First Colo. horse infected with West Nile Virus in 2014
July 21, 2014
The first reported equine case of WNV in Colorado has been diagnosed in an Adams County horse. This case was diagnosed by Colorado State University Veterinary Diagnostic Laboratory in Fort Collins.
The transmission of the disease varies from year to year and depends on a number of factors including mosquito numbers. The WNV can be amplified and carried by infected birds and then spread locally by mosquitoes that bite those birds. The mosquitoes can then pass the virus to humans and animals.
Infected horses may display symptoms including head tilt, muscle tremors, stumbling, lack of coordination, weakness of the limbs or partial paralysis. The clinical signs of WNV are consistent with other important neurological diseases such as equine encephalitis, rabies, and equine herpes virus; therefore it is important to work with your veterinarian to get an accurate diagnosis through laboratory testing. Horse owners should also consult their private practicing veterinarian to determine an appropriate disease prevention plan for their horses.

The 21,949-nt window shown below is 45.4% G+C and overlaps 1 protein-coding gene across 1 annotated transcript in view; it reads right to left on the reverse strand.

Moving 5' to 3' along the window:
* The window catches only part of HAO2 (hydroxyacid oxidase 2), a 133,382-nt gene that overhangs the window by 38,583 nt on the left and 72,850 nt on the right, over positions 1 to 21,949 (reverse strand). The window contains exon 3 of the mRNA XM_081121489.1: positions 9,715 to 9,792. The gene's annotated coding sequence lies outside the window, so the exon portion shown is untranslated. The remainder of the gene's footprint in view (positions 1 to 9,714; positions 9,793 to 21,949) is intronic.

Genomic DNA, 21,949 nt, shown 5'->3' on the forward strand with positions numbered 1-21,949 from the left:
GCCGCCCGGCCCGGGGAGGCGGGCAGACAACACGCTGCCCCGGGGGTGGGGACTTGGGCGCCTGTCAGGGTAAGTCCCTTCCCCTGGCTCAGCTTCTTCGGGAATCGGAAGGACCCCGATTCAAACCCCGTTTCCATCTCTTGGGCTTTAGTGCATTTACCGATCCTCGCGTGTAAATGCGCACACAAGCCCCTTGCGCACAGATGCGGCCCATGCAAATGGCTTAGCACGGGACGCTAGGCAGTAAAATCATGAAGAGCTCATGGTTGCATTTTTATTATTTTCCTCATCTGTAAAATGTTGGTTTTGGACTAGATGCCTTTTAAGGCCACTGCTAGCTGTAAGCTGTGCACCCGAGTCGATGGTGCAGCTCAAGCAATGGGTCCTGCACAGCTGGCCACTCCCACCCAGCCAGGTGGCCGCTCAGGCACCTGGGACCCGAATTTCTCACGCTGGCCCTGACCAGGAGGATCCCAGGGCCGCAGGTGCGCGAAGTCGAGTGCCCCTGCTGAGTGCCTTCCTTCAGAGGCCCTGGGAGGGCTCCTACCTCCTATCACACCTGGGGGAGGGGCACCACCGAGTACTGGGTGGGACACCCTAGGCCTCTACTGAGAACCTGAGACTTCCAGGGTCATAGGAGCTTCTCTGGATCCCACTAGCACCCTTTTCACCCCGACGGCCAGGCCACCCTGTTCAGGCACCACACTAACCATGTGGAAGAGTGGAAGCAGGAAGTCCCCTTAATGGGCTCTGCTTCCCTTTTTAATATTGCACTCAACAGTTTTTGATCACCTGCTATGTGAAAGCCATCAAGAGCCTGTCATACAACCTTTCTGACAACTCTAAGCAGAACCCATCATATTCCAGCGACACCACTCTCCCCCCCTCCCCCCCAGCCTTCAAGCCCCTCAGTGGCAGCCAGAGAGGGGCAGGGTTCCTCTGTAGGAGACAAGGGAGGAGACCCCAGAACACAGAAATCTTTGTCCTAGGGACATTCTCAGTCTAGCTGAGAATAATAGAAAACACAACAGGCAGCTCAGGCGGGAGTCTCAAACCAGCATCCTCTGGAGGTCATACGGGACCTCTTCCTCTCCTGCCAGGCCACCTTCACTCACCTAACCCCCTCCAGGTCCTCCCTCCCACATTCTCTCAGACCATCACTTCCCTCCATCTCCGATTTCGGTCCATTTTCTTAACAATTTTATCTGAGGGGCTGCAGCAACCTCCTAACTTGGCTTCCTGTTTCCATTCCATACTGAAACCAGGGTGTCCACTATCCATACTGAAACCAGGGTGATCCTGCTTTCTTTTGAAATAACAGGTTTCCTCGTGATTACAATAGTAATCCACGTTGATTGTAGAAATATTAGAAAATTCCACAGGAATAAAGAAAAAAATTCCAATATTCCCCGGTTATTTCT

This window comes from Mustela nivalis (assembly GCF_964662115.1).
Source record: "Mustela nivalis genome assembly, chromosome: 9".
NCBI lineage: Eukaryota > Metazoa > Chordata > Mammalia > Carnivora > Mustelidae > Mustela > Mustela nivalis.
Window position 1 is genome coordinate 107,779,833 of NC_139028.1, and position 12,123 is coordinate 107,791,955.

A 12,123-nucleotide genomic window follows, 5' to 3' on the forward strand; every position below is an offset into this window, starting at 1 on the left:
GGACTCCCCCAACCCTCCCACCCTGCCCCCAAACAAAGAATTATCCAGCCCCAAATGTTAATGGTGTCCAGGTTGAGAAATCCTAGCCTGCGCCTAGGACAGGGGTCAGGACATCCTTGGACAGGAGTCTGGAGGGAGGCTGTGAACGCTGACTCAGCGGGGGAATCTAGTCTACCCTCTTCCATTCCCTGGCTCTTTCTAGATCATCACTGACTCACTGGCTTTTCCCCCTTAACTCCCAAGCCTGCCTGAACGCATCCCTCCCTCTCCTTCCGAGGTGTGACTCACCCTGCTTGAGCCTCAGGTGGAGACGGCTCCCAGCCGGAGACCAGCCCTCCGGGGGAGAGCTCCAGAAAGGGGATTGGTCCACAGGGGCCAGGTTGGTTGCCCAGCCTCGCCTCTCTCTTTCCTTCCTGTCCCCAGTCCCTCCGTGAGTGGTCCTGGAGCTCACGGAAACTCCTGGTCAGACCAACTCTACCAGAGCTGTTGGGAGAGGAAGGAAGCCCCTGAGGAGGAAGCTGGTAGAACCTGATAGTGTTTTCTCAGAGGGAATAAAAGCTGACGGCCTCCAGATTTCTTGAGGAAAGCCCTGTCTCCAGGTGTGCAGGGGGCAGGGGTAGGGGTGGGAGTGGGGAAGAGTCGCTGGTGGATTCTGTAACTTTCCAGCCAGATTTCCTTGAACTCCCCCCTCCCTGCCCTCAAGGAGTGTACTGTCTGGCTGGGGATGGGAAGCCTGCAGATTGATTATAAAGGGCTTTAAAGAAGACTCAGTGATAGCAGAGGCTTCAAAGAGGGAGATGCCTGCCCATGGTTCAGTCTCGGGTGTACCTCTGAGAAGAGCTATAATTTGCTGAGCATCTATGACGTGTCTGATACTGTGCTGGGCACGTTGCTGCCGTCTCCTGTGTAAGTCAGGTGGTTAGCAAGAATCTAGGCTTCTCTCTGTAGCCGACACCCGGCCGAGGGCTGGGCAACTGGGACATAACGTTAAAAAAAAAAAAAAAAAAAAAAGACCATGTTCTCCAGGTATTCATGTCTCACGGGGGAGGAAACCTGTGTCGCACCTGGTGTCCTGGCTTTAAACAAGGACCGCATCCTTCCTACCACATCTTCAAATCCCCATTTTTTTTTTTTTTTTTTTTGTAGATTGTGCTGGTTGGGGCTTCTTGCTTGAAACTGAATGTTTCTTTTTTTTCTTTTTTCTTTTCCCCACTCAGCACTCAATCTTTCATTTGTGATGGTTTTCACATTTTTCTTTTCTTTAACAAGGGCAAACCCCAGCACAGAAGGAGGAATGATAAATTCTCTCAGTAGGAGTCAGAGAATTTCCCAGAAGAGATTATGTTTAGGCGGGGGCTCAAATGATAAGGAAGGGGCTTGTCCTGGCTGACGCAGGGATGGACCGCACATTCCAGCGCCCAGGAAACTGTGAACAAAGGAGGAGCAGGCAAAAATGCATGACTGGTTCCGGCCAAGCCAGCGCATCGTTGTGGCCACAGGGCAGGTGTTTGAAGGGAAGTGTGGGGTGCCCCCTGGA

Vaccines have proven to be a very effective prevention tool. Horses that have been vaccinated in past years will need an annual booster shot. However, if an owner did not vaccinate their animal in previous years, the horse will need the two-shot vaccination series within a three to six week period.
In addition to vaccinations, horse owners also need to reduce the mosquito populations and their possible breeding areas. Recommendations include removing stagnant water sources, keeping animals inside during the bugs' feeding times, which are typically early in the morning and evening, and using mosquito repellents.
For complete and updated information concerning new WNV equine case information including numbers and location of test positive horses visit:
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–Colorado Department of Agriculture